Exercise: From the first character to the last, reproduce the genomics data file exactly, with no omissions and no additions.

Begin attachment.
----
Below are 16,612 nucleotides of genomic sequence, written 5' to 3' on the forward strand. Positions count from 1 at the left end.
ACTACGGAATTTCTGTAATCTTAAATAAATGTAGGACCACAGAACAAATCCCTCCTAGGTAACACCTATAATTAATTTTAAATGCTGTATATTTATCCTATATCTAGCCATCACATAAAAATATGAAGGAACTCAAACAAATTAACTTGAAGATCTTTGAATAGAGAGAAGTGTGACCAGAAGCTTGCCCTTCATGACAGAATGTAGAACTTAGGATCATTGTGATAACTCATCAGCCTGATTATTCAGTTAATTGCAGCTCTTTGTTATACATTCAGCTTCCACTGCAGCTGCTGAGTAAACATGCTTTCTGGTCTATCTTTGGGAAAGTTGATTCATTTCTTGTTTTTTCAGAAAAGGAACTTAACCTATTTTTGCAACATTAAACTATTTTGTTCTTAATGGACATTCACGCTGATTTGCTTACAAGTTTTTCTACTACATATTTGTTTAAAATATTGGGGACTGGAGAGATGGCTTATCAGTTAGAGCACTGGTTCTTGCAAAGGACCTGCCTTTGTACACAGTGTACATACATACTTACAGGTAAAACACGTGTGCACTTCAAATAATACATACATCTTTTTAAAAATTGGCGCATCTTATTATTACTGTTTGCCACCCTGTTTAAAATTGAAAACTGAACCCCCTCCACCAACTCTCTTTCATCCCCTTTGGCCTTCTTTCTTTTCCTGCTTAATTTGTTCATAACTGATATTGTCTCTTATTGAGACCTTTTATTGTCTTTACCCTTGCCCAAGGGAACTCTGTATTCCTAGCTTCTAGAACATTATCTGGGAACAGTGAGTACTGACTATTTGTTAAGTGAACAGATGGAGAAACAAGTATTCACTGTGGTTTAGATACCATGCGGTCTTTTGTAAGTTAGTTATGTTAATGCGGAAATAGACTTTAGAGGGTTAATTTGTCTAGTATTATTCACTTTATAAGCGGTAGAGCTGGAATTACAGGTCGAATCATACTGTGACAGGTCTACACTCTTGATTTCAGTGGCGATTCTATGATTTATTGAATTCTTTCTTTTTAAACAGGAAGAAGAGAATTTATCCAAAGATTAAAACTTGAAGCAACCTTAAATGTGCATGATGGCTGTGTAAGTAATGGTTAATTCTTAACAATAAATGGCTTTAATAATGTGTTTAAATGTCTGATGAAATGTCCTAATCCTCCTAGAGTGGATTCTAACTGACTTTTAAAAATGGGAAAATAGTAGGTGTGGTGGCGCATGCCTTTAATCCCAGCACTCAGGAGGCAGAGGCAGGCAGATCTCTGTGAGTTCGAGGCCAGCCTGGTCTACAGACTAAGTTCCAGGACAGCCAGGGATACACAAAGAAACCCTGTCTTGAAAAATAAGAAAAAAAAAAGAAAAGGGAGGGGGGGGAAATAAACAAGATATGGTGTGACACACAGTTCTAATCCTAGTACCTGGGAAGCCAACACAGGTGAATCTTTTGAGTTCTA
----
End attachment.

Below are 16,612 nucleotides of genomic sequence, written 5' to 3' on the forward strand. Positions count from 1 at the left end.
ACTACGGAATTTCTGTAATCTTAAATAAATGTAGGACCACAGAACAAATCCCTCCTAGGTAACACCTATAATTAATTTTAAATGCTGTATATTTATCCTATATCTAGCCATCACATAAAAATATGAAGGAACTCAAACAAATTAACTTGAAGATCTTTGAATAGAGAGAAGTGTGACCAGAAGCTTGCCCTTCATGACAGAATGTAGAACTTAGGATCATTGTGATAACTCATCAGCCTGATTATTCAGTTAATTGCAGCTCTTTGTTATACATTCAGCTTCCACTGCAGCTGCTGAGTAAACATGCTTTCTGGTCTATCTTTGGGAAAGTTGATTCATTTCTTGTTTTTTCAGAAAAGGAACTTAACCTATTTTTGCAACATTAAACTATTTTGTTCTTAATGGACATTCACGCTGATTTGCTTACAAGTTTTTCTACTACATATTTGTTTAAAATATTGGGGACTGGAGAGATGGCTTATCAGTTAGAGCACTGGTTCTTGCAAAGGACCTGCCTTTGTACACAGTGTACATACATACTTACAGGTAAAACACGTGTGCACTTCAAATAATACATACATCTTTTTAAAAATTGGCGCATCTTATTATTACTGTTTGCCACCCTGTTTAAAATTGAAAACTGAACCCCCTCCACCAACTCTCTTTCATCCCCTTTGGCCTTCTTTCTTTTCCTGCTTAATTTGTTCATAACTGATATTGTCTCTTATTGAGACCTTTTATTGTCTTTACCCTTGCCCAAGGGAACTCTGTATTCCTAGCTTCTAGAACATTATCTGGGAACAGTGAGTACTGACTATTTGTTAAGTGAACAGATGGAGAAACAAGTATTCACTGTGGTTTAGATACCATGCGGTCTTTTGTAAGTTAGTTATGTTAATGCGGAAATAGACTTTAGAGGGTTAATTTGTCTAGTATTATTCACTTTATAAGCGGTAGAGCTGGAATTACAGGTCGAATCATACTGTGACAGGTCTACACTCTTGATTTCAGTGGCGATTCTATGATTTATTGAATTCTTTCTTTTTAAACAGGAAGAAGAGAATTTATCCAAAGATTAAAACTTGAAGCAACCTTAAATGTGCATGATGGCTGTGTAAGTAATGGTTAATTCTTAACAATAAATGGCTTTAATAATGTGTTTAAATGTCTGATGAAATGTCCTAATCCTCCTAGAGTGGATTCTAACTGACTTTTAAAAATGGGAAAATAGTAGGTGTGGTGGCGCATGCCTTTAATCCCAGCACTCAGGAGGCAGAGGCAGGCAGATCTCTGTGAGTTCGAGGCCAGCCTGGTCTACAGACTAAGTTCCAGGACAGCCAGGGATACACAAAGAAACCCTGTCTTGAAAAATAAGAAAAAAAAAAGAAAAGGGAGGGGGGGGAAATAAACAAGATATGGTGTGACACACAGTTCTAATCCTAGTACCTGGGAAGCCAACACAGGTGAATCTTTTGAGTTCTA